The velocity of the car above is 1 m/s. The velocity is constant. This means that the slope at every dot on the graph's line is the same, 1m/s. At the start, (0 seconds,) the velocity is 1 m/s; at 1 s it is 1 m/s; at 2 seconds it is still 1 m/s; at 3 seconds it remains 1 m/s; at 4 seconds it is still 1 m/s and at 5 seconds it is also 1 m/s. A graph of the slope looks like the one below.

Any time there is a horizontal piece of a velocity vs time graph, this means the object is moving a speed that does not change. Acceleration is defined as how quickly the velocity changes. Mathematically, this is

This means the slope on velocity vs time graph is calculated from the slope.

Let's change the situation. Instead of the car traveling at a constant velocity suppose its velocity changes by 1 m/s every second. This is a constant acceleration of 1 m/s^{2}. After 1 second, it would be traveling at 2 m/s; after 2 seconds, it would be traveling at 3 m/s; after 3 seconds it would be traveling at 4 m/s; at 4 seconds the velocity would be 5 m/s, and after 5 seconds it would be traveling at 6 m/s. The graph of the car's velocity would look like the one below.

How to find the displacement from a velocity vs time graph.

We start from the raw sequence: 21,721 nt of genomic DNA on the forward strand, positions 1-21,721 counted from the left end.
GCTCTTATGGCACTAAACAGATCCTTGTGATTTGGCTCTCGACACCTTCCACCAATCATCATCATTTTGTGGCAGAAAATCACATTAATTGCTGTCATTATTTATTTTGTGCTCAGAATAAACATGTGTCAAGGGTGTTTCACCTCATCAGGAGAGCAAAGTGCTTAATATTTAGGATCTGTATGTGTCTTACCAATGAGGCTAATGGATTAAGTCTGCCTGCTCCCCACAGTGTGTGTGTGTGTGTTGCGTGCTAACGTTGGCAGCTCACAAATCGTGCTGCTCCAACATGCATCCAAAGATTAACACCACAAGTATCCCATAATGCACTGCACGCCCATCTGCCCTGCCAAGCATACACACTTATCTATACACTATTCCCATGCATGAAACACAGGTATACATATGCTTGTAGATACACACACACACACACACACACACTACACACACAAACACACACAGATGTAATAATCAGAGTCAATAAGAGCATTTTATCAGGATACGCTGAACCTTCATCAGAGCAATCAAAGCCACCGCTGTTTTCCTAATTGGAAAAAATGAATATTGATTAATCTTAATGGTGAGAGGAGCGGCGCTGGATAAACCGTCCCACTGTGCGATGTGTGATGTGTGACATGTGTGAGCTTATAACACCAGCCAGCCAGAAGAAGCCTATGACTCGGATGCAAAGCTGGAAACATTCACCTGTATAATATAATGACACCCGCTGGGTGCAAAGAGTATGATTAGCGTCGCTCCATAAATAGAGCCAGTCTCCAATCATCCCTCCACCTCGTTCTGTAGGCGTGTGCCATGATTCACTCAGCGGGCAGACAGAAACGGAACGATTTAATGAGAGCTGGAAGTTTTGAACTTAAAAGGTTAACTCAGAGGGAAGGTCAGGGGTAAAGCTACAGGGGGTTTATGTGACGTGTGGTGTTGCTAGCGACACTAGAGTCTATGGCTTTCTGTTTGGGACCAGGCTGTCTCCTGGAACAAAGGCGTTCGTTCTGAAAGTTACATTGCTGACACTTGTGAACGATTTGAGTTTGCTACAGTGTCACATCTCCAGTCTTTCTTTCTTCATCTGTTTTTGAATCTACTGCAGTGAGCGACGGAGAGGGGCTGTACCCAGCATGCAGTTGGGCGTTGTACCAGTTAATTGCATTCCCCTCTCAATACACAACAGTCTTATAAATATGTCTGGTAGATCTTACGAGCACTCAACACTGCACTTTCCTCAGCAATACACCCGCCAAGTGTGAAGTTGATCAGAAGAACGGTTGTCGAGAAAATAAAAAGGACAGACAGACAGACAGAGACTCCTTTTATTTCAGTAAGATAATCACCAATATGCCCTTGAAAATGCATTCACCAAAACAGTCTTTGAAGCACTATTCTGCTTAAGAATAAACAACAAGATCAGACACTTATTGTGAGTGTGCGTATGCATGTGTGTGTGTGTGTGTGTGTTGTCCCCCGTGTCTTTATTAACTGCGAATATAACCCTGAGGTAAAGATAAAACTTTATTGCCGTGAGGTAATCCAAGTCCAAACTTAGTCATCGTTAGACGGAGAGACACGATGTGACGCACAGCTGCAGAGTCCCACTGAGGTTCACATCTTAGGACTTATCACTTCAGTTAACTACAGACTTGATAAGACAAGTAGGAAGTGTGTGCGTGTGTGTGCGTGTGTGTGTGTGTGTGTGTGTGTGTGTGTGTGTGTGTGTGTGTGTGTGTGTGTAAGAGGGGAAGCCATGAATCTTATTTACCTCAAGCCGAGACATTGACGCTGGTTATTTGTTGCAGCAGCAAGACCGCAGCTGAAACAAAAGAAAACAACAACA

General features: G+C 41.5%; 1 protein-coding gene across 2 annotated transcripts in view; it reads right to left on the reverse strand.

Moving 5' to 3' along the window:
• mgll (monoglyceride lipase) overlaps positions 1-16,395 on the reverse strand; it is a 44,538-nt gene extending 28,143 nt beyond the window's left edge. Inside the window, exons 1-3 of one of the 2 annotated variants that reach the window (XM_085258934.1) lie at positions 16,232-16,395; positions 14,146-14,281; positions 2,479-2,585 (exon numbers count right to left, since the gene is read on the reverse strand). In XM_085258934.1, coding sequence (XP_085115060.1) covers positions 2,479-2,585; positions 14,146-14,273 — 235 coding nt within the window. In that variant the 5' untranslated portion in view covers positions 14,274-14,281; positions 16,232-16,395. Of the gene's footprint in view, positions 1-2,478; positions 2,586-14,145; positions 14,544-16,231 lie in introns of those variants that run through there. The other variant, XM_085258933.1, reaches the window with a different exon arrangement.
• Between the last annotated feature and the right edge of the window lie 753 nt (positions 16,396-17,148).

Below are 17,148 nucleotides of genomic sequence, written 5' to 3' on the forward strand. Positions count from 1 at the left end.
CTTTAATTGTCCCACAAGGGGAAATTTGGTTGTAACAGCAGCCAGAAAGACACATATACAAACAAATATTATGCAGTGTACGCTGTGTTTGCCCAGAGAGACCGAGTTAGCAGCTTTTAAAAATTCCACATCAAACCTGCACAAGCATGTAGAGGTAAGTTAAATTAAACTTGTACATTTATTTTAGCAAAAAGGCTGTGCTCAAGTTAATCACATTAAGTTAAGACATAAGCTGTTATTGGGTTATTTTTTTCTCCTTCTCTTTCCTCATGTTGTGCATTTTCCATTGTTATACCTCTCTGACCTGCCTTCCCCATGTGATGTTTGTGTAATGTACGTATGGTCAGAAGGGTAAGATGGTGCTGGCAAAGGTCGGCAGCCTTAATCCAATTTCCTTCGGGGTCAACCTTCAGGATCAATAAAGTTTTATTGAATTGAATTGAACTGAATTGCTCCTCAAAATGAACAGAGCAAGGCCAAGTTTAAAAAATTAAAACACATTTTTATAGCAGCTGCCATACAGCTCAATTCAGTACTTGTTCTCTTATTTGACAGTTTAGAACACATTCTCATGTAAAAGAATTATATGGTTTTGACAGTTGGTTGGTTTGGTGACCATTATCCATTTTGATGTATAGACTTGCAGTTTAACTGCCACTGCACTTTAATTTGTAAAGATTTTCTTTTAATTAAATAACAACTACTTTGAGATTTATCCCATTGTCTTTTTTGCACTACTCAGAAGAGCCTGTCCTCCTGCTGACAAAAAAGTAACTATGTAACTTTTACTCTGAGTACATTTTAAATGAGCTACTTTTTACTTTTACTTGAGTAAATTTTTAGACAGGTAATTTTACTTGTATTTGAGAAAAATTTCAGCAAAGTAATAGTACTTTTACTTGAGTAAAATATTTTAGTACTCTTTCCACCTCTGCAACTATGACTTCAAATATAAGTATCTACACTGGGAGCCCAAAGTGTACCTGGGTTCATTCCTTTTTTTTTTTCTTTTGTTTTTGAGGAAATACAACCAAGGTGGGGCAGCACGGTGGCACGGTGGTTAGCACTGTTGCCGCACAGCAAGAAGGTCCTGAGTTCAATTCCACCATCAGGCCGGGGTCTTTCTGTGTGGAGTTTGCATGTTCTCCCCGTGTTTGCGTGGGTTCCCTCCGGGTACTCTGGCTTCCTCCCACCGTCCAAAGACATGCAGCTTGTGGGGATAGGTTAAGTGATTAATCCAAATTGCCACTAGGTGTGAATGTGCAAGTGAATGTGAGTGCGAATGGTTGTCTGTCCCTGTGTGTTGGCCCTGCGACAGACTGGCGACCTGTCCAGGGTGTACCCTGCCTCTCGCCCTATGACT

On this previous page you learned how to find the displacement from a position vs time graph. Here's how to find the displacement from a velocity vs time graph.

If you were given a graph of velocity vs time, then how would you find the velocity at 5 seconds?

2

Find the velocity at 5 seconds for the velocity vs time graph shown at the right.

3

If you were given the graph of position vs time shown at the right, then how would you find the velocity at 5 seconds?

4

For the graph shown at the right, calculate the velocity at 5 seconds. (Hint: The slope is the same at every second along a straight line.)

5

For the graph shown at the right, describe what you need to do to find the velocity at 5 seconds.

6

For the graph shown at the right, calculate the velocity at 5 seconds.

by Tony Wayne ...(If you are a teacher, please feel free to use these resources in your teaching.)

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